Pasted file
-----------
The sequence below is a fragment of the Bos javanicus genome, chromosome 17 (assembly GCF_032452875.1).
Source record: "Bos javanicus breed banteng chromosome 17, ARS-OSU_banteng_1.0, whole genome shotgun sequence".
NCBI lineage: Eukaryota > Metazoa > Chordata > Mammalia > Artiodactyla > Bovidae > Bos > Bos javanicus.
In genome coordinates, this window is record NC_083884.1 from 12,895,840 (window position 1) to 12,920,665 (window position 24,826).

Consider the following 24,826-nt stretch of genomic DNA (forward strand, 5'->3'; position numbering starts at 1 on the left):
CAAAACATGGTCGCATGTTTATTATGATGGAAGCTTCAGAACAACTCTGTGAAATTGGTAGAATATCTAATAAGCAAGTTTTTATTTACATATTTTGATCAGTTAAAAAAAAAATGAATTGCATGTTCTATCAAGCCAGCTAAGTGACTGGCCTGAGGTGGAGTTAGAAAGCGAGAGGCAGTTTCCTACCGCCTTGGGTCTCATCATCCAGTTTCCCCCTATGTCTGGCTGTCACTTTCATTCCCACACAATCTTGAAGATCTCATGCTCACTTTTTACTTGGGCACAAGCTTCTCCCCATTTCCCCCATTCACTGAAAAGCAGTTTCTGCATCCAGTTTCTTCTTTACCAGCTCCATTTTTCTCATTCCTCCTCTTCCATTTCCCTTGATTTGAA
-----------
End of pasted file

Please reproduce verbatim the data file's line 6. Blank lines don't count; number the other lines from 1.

CAAAACATGGTCGCATGTTTATTATGATGGAAGCTTCAGAACAACTCTGTGAAATTGGTAGAATATCTAATAAGCAAGTTTTTATTTACATATTTTGATCAGTTAAAAAAAAAATGAATTGCATGTTCTATCAAGCCAGCTAAGTGACTGGCCTGAGGTGGAGTTAGAAAGCGAGAGGCAGTTTCCTACCGCCTTGGGTCTCATCATCCAGTTTCCCCCTATGTCTGGCTGTCACTTTCATTCCCACACAATCTTGAAGATCTCATGCTCACTTTTTACTTGGGCACAAGCTTCTCCCCATTTCCCCCATTCACTGAAAAGCAGTTTCTGCATCCAGTTTCTTCTTTACCAGCTCCATTTTTCTCATTCCTCCTCTTCCATTTCCCTTGATTTGAA